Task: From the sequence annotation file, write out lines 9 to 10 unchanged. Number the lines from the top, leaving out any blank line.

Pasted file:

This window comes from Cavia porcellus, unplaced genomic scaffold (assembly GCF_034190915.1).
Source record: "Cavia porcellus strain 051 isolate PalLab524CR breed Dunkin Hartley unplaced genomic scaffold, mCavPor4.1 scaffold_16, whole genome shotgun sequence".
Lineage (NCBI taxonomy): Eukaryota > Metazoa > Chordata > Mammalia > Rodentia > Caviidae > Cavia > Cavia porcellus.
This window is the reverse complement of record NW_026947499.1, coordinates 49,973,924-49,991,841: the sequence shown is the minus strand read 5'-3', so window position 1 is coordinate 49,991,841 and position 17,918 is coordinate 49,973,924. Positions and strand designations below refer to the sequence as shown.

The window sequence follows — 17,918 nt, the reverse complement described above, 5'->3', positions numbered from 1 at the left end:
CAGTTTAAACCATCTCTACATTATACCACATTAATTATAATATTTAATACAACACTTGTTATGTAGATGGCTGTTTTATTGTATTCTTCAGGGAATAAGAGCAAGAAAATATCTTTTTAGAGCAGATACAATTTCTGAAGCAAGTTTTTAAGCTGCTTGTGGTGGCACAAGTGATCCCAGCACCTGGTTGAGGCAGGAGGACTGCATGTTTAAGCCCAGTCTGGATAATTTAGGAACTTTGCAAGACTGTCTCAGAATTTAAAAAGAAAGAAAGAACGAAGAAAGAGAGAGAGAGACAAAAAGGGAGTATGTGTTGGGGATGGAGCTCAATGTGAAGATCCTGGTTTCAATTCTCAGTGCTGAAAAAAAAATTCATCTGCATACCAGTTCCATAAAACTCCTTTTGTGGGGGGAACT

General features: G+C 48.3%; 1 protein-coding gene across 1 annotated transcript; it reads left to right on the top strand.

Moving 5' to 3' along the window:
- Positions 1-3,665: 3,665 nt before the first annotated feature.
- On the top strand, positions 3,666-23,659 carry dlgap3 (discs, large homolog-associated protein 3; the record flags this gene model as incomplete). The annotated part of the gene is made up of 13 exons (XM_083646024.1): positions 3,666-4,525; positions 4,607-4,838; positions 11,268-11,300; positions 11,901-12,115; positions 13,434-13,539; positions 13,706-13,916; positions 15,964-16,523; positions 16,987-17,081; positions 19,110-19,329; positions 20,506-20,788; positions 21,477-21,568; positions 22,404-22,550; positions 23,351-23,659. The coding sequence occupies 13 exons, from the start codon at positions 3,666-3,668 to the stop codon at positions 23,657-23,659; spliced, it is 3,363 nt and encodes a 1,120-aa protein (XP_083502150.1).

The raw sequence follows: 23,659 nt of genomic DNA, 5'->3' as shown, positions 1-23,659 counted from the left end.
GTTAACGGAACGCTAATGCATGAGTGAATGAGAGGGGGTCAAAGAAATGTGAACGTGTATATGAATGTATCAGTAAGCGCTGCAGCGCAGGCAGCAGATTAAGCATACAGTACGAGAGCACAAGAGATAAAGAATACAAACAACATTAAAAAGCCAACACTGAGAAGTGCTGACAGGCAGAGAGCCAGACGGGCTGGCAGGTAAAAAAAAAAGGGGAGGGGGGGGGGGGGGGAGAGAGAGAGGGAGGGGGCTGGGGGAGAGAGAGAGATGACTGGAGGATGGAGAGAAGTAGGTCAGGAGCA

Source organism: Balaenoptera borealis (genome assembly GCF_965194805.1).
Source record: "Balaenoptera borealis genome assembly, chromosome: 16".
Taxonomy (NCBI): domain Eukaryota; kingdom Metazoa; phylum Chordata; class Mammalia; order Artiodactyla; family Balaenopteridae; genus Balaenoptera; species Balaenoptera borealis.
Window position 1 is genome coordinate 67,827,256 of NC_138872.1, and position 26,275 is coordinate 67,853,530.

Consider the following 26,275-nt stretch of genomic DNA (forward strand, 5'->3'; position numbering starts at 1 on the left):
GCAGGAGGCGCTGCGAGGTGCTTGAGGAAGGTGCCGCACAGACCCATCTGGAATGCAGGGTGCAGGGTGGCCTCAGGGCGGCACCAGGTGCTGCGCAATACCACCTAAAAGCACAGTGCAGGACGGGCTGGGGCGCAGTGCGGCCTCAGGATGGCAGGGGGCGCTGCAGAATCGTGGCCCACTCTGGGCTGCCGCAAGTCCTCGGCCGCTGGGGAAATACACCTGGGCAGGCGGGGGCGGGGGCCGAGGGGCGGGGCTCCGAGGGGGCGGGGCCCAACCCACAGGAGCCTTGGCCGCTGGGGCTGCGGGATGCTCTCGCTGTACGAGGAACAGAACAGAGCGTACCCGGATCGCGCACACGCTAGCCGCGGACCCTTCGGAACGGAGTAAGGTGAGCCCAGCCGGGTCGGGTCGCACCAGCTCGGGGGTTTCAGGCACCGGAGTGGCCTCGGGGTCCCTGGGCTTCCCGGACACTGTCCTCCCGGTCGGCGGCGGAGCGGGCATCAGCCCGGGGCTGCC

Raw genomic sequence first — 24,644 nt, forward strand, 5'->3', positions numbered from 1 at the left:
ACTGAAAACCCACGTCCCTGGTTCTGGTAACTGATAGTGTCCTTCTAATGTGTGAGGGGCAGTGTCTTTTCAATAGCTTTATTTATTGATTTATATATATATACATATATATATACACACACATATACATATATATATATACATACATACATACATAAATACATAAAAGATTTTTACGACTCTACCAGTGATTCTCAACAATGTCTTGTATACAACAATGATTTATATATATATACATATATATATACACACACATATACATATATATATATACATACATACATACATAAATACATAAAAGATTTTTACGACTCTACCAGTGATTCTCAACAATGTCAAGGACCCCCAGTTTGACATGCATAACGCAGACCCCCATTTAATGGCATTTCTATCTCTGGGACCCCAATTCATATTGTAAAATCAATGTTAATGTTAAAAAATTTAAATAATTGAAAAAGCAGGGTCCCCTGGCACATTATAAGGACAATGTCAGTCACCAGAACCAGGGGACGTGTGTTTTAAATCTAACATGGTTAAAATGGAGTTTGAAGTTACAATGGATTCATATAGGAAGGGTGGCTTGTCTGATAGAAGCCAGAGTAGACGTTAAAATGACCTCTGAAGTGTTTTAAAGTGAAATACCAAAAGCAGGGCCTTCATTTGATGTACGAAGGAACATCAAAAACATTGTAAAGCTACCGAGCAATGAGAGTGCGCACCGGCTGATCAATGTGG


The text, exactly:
- Positions 1-3,665: 3,665 nt before the first annotated feature.
- On the top strand, positions 3,666-23,659 carry dlgap3 (discs, large homolog-associated protein 3; the record flags this gene model as incomplete). The annotated part of the gene is made up of 13 exons (XM_083646024.1): positions 3,666-4,525; positions 4,607-4,838; positions 11,268-11,300; positions 11,901-12,115; positions 13,434-13,539; positions 13,706-13,916; positions 15,964-16,523; positions 16,987-17,081; positions 19,110-19,329; positions 20,506-20,788; positions 21,477-21,568; positions 22,404-22,550; positions 23,351-23,659. The coding sequence occupies 13 exons, from the start codon at positions 3,666-3,668 to the stop codon at positions 23,657-23,659; spliced, it is 3,363 nt and encodes a 1,120-aa protein (XP_083502150.1).